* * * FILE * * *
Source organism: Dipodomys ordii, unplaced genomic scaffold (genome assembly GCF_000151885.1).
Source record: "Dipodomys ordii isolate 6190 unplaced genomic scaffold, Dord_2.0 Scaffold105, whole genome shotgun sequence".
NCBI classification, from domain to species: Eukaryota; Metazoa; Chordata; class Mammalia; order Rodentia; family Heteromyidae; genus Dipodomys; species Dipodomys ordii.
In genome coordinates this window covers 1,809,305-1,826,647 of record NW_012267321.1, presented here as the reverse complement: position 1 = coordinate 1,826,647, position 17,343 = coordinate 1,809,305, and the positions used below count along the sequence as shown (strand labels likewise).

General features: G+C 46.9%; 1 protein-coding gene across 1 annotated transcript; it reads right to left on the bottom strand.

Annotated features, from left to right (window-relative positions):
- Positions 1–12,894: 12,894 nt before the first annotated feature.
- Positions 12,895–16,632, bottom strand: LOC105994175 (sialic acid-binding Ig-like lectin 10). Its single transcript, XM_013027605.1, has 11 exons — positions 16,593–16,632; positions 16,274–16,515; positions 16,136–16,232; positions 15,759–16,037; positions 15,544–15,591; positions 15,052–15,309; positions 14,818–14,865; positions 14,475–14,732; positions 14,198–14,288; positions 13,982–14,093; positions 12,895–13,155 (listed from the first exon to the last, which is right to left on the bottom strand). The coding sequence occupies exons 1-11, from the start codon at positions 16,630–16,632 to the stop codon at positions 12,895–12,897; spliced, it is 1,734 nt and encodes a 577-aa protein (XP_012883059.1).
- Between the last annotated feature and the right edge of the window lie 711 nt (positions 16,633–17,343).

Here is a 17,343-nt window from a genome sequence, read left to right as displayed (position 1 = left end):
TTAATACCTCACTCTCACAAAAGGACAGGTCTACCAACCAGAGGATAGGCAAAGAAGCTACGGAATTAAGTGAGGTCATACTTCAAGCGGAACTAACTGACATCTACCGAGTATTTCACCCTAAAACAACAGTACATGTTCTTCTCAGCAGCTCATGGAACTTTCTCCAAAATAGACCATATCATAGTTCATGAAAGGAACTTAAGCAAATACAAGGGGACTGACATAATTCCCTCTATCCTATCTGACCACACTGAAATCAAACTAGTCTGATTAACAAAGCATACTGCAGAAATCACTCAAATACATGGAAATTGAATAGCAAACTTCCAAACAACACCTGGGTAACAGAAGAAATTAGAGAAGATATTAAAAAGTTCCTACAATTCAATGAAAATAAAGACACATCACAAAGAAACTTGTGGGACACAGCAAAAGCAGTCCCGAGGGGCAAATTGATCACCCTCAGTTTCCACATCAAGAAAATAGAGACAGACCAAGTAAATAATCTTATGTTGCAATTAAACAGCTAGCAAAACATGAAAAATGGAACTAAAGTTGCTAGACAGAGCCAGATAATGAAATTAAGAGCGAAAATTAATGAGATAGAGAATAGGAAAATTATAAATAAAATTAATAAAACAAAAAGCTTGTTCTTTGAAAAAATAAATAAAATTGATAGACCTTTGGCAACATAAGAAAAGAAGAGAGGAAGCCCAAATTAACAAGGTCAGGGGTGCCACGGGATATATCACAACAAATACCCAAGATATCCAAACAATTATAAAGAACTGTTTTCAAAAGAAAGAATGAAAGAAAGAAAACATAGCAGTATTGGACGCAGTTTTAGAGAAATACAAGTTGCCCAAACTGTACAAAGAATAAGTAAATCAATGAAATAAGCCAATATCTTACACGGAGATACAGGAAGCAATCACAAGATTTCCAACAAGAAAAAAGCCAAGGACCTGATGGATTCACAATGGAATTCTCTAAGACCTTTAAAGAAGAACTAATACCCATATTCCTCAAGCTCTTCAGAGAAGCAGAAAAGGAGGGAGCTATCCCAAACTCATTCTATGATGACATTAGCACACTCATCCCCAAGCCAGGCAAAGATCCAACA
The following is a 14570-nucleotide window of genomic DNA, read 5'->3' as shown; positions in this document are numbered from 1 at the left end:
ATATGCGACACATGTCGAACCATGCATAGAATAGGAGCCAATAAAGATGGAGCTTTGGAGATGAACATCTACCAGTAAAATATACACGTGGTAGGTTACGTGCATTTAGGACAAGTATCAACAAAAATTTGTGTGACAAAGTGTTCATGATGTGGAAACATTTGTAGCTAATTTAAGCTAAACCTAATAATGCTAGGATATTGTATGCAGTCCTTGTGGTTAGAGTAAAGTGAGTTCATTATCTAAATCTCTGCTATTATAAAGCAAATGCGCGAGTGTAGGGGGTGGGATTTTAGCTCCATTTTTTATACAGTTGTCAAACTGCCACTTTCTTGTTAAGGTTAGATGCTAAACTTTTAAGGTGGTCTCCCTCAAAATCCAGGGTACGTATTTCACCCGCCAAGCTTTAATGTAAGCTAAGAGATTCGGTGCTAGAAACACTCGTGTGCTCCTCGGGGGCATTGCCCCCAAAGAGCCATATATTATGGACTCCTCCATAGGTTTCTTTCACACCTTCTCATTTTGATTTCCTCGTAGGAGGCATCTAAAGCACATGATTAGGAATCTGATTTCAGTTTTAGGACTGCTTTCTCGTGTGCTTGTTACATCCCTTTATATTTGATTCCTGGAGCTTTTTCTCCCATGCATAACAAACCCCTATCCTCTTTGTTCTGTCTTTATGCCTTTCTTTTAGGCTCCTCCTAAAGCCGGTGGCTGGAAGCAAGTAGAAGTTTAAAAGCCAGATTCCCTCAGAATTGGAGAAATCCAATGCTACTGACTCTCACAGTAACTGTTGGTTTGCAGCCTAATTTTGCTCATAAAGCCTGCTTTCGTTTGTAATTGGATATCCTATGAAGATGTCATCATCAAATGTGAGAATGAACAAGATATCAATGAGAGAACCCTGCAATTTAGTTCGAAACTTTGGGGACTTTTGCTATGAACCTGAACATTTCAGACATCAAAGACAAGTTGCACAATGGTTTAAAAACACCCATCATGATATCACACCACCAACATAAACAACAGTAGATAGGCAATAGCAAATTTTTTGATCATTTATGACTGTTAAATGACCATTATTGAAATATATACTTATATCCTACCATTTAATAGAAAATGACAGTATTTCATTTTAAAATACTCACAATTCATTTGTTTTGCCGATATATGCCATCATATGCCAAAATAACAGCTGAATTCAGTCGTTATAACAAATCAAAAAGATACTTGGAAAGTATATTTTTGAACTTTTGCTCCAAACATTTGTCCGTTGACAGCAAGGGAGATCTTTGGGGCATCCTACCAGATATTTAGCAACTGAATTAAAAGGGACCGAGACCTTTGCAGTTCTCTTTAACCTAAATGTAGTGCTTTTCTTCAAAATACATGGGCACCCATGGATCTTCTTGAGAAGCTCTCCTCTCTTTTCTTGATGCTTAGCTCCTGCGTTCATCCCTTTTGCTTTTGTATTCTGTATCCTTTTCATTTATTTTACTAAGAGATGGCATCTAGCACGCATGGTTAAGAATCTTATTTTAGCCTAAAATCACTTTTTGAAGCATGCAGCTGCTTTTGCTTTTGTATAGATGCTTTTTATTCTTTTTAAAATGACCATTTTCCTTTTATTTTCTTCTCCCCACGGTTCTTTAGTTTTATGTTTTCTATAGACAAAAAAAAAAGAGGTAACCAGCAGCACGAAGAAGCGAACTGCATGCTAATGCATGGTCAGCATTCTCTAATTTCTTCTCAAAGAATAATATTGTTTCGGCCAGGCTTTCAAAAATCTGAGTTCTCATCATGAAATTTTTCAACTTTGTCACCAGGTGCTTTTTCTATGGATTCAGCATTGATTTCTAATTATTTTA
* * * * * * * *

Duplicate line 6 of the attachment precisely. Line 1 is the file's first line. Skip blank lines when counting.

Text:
Annotated features, from left to right (window-relative positions):